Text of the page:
The thing about the Quest is that it’s one of the most capable VR headsets to be ever produced by Oculus. Not only is it a standalone headset, but the newly introduced Oculus Link also allows it to be hooked up to a PC. This gives it access to the massive PC-based Oculus Rift library. It also comes with the Oculus Touch handheld controllers that you can use for the thousands of interactive VR experiences that the Quest can offer.

As a movie VR headset, the Quest may be impractically expensive. However, if you can afford to splurge for the Quest, then you better brace yourself for some of the best experiences that the current generation of VR technology has in store.

Tech Specs
Type: Wireless standalone
Screen resolution: 2880 x 1660
Refresh rate: 72 Hz
The Pros
Wireless and standalone
High-resolution display
Dedicated content library
Oculus Link-compatible
Integrated audio
Adjustable IPD
The Cons
Limited content
Expensive

2. Best budget: Samsung Gear VR

Samsung Gear VR

Editor’s Rating: 4.5/5.0

The Samsung Gear VR may have been a revolutionary product back when it was first launched, but its age and old technology has relegated it to a budget option nowadays. The version we have listed here is the SM-323, the last release that did not come with a handheld controller. This model was released alongside the infamous Samsung Galaxy Note 7.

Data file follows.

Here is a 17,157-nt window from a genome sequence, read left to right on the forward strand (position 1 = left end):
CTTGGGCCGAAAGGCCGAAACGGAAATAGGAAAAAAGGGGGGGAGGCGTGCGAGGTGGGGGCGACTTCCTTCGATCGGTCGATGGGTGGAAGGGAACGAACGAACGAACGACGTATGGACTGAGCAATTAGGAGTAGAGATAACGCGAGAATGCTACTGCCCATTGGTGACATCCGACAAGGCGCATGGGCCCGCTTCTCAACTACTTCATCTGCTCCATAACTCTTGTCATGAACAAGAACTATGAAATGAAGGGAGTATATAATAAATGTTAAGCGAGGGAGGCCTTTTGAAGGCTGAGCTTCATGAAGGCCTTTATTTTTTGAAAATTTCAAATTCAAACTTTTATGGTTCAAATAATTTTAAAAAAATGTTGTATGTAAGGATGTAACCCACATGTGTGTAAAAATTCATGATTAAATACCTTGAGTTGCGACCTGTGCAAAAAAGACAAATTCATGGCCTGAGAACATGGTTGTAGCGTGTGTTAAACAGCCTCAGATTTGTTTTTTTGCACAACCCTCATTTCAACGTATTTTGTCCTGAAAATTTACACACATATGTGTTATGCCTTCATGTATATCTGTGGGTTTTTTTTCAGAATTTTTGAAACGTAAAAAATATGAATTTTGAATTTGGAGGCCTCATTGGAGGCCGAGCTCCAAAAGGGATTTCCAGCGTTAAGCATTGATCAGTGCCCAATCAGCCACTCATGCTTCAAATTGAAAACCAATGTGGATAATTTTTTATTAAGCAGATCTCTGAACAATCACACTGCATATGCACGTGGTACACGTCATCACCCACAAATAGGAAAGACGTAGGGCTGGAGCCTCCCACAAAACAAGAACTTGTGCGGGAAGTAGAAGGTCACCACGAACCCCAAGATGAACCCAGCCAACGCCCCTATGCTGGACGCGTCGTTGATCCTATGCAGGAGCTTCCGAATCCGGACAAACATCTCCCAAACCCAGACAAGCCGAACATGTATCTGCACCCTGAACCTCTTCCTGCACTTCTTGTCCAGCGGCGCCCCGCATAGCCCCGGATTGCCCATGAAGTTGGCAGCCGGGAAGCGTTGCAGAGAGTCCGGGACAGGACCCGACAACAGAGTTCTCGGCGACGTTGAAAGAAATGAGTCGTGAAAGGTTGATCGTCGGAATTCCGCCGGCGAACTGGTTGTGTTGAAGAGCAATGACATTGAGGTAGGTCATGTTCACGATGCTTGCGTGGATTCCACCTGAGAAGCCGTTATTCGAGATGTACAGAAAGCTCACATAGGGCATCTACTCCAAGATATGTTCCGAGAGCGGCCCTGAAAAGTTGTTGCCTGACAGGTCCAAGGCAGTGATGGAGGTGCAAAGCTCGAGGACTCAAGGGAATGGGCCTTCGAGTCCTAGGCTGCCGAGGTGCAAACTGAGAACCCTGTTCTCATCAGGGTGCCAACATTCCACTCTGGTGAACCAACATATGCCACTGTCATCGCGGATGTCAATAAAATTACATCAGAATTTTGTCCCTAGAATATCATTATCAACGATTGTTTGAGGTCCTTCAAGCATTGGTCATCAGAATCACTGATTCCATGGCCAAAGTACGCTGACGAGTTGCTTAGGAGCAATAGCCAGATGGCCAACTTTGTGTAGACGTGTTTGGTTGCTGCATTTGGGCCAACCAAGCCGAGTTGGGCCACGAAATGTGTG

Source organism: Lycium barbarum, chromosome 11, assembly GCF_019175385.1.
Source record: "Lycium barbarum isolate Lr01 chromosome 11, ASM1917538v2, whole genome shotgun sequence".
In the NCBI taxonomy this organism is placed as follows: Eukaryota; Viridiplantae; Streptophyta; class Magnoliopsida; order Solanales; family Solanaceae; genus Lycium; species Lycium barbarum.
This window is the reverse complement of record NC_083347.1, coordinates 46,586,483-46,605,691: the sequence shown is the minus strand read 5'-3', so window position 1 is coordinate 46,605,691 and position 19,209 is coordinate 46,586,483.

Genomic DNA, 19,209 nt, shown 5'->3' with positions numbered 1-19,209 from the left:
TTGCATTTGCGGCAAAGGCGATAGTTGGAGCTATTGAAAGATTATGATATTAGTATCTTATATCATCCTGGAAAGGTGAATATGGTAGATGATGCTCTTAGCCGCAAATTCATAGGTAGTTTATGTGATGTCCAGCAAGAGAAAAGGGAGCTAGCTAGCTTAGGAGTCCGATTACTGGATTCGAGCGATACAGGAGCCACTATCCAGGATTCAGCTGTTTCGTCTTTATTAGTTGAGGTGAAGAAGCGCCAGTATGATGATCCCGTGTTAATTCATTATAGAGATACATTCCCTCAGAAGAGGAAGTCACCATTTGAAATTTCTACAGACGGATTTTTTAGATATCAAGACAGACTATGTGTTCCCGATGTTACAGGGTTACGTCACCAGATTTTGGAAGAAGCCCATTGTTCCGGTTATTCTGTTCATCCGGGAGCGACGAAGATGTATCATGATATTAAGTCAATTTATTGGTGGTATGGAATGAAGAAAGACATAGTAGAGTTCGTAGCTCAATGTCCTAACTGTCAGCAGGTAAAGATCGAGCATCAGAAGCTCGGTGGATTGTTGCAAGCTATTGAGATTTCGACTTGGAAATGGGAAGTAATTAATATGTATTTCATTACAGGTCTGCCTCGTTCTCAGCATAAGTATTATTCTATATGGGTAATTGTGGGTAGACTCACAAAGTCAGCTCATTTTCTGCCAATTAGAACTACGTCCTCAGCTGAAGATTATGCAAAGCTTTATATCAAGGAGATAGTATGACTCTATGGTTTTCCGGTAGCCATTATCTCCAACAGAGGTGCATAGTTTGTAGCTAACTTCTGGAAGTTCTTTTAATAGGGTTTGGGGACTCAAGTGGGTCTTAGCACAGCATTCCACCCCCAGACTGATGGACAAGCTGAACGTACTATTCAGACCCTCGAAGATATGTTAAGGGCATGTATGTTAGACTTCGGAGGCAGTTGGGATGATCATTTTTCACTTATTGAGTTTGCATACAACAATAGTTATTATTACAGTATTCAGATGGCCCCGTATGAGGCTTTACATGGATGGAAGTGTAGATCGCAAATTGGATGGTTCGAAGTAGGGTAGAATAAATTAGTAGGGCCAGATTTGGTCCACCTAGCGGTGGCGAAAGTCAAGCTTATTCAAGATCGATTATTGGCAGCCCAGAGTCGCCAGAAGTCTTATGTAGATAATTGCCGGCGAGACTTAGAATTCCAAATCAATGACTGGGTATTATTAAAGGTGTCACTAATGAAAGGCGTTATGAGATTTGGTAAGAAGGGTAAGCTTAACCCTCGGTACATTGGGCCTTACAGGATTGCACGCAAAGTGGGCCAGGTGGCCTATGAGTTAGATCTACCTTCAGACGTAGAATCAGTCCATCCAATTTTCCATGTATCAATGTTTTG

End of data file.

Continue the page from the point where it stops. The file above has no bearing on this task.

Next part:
Being a smartphone-based VR headset, the display quality you’re going to get wit the Gear VR depends on which phone you use as a screen. In that regard, the Gear VR is only a budget option provided that you already own the requisite Samsung smartphone. The list compatible phones for the Gear VR is limited, which is perhaps the biggest flaw of this VR headset.

Where the Samsung Gear VR shines is in content. As the headset was developed by Samsung in collaboration with Oculus, the default content library for the Gear VR is Oculus Home. This portal gives you access to thousands of VR games and experience. Despite the simple design of the Gear VR, it actually comes with an interaction panel that gives you more control over what happens in the VR environment that you enter.

It’s even possible to watch your favorite Netflix shows in the Samsung Gear VR, so you’re never going to run out of VR shows and movies to watch.

There are a few inherent limitations to a smartphone-based VR headset such low graphics processing power and a low-resolution screen. Still, the Samsung Gear VR is an excellent deal for less than $50.

Tech Specs
Type: Wireless smartphone-based
Screen resolution: Variable
Refresh rate: Variable
The Pros
Wireless and standalone
Adjustable focus and IPD
Extensive content library
Cheap
The Cons
Limited compatibility
No central thong on strap

3. Best value: Oculus Go

Oculus Go

Editor’s Rating: 4.6/5.0

The Oculus Go is the predecessor of the Quest – a truly standalone VR headset that can be used without any additional devices or accessories. As it was released a whole year before the headset, its hardware is considerably less powerful. However, it also costs only half as much as a Quest, making the Oculus Go a compelling value-for-money option.